Business Fees, Taxes, Penalties Prominent in Healthcare Reform
With every ambitious new law come high hopes and often false expectations. Witness the newly enacted federal healthcare reform.
The Patient Protection and Affordable Care Act (PPACA) is one of the nation’s most far-reaching and controversial domestic policy changes in decades.
Advocates say the PPACA is the panacea that we’ve all been looking for–one that will provide health insurance for nearly every American and cost less in the process.
However, that’s not the opinion of experts whose job it is to analyze such laws. The Centers for Medicare and Medicaid Services (CMS) say that while many things are still unclear, two things are relatively certain: PPACA will result in more people being covered by health insurance, and health care costs will increase.
Health care spending will increase by $311 billion from 2010 to 2019 under PPACA, says CMS, mostly due to greater utilization of services, lower Medicaid reimbursement rates paid to providers and lower payments for Medicare services.
According to CMS, about 15% of providers will become unprofitable and may find it necessary to stop participating in Medicare. Since Medicare and Medicaid are already underfunded, more payment reductions will force providers to increase what they charge to private payers.
Businesses should beware—since the private sector already picks up much of the current underfunding of Medicare and Medicaid, cost-shifting will likely get worse under PPACA and drive their costs even higher.
Business Impact: Fees and Taxes
New taxes and fees packed into the PPACA will increase costs for many individuals and businesses. Some of these take effect before the new federal health insurance programs begin in 2014.
Many businesses will see higher taxes as a result of the increases in the Medicare Hospital Insurance tax, including LLCs, LPs, LLPs and others that pay their taxes through the personal income tax rather than the corporate income tax.
Then there are the fees on health insurers and prescription drug manufacturers and importers, additional costs that will likely be passed onto businesses and other consumers.
PPACA also imposes a 2.3% excise tax on medical device manufacturers and importers.
PPACA imposes a “play-or-pay” mandate on employers with 50 or more employees who work 30 hours or more per week. CMS estimates that employer penalties will total $87 billion from 2014 to 2019.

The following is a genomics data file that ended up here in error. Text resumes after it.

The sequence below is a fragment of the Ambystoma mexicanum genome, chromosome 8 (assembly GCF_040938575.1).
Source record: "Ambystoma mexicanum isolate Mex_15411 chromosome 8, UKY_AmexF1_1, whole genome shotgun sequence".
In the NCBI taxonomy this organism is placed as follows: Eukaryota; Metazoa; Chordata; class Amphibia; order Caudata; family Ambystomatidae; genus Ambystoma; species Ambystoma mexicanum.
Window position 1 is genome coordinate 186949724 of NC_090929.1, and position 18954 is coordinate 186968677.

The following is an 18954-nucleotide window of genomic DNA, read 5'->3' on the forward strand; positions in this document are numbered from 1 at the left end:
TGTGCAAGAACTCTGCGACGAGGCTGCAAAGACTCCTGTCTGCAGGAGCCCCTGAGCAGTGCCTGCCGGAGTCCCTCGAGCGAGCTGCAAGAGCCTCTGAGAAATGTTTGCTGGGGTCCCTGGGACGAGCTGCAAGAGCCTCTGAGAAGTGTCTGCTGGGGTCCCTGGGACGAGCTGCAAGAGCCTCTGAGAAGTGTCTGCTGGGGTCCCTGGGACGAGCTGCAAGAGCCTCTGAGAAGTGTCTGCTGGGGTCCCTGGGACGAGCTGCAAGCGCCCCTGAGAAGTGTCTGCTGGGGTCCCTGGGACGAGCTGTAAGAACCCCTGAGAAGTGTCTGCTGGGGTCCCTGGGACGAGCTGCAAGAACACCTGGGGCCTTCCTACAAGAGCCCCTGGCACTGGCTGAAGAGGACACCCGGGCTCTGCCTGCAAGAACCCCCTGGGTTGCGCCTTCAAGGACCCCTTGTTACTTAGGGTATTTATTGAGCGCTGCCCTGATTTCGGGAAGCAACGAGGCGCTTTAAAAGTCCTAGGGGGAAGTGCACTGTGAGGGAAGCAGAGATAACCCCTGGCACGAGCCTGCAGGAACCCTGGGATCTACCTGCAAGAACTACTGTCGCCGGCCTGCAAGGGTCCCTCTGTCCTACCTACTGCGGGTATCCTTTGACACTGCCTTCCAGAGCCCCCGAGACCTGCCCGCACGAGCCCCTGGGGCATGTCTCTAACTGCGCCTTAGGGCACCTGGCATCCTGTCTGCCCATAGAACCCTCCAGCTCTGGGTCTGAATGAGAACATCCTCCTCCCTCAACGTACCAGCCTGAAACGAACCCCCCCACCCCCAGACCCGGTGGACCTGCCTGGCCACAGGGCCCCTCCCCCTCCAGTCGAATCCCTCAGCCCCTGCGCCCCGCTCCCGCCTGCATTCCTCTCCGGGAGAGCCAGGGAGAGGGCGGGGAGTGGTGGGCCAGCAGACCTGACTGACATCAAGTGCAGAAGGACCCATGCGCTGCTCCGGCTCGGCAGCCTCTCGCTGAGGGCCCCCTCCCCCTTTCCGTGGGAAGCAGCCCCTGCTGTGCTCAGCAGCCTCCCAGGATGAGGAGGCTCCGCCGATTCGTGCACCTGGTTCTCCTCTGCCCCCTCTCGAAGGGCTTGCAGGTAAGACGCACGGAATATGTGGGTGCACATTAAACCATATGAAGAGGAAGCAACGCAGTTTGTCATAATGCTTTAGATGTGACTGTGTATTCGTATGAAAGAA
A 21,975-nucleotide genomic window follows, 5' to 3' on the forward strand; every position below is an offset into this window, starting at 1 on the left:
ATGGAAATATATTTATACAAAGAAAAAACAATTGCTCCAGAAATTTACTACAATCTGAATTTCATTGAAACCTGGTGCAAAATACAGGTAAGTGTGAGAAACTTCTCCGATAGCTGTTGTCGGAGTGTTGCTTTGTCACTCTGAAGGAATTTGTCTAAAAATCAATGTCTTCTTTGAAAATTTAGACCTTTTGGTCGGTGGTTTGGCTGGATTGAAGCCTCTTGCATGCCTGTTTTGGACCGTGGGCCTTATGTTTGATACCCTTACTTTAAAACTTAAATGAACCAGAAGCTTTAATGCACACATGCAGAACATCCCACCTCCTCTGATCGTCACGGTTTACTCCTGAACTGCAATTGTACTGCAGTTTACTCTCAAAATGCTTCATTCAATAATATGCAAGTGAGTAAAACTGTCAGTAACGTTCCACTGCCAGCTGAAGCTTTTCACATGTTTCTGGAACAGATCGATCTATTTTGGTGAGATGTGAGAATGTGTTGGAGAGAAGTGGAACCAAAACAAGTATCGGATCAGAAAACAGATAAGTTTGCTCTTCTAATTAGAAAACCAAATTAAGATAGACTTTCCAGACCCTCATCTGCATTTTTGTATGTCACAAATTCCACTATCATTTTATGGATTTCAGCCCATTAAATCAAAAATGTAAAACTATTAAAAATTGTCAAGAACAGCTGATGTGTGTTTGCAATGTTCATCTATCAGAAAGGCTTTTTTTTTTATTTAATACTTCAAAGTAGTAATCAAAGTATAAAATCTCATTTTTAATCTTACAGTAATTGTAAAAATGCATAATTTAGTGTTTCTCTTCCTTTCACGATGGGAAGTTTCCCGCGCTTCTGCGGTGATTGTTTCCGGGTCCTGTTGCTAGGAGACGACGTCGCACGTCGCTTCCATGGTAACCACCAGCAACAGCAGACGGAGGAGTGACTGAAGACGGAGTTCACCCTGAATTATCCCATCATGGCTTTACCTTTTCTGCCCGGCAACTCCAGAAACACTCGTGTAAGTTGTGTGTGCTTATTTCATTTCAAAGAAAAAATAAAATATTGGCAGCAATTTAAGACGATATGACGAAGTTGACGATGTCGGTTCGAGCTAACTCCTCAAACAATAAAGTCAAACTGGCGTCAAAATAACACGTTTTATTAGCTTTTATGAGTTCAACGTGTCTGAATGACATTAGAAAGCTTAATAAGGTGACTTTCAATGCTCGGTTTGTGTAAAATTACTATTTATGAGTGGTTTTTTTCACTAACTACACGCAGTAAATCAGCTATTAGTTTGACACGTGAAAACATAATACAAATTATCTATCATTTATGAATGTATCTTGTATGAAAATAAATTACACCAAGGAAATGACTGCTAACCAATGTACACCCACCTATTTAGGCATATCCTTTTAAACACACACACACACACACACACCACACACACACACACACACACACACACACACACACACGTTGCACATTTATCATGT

Beginning in 2014, employers with 50 or more full-time employees will be penalized if: They do not offer their employees “affordable” health coverage, and at least one of their employees purchases government-subsidized insurance coverage through one of the new state-based health insurance exchanges that will be created under the new law.
An affordable health plan is defined as one where an employee’s contribution doesn’t exceed 9.8% of his or her household income and pays for at least 60% of covered health care expenses.
Employers with 50 or more full-time employees who do not offer health insurance and have at least one employee who purchases coverage from an exchange will be assessed an annual penalty of $2,000 per full-time employee minus the first 30 employees.
Employers who do offer insurance but whose plans do not meet the minimum requirements for affordability or coverage will also be penalized, though not as steeply as those who offer no health insurance.
How Effective Are Tax Credits?
Advocates say PPACA’s small-employer tax credits in the law will help lower costs. Effective tax credits are a good way to make health care more affordable, but the law is so restrictive that very few small employers will be able to benefit from its credits.
The credit will apply only to companies with no more than 25 employees whose average salary is less than $50,000. The Congressional Budget Office estimates that only about 12% of all small companies nationwide will qualify. Since salaries tend to be higher in Connecticut than the rest of the U.S., our experience will likely be less.
Where does that leave us? PPACA has both advantages (fewer uninsured) and drawbacks (higher costs). Ultimately, it is unlikely to be the panacea many have anticipated.
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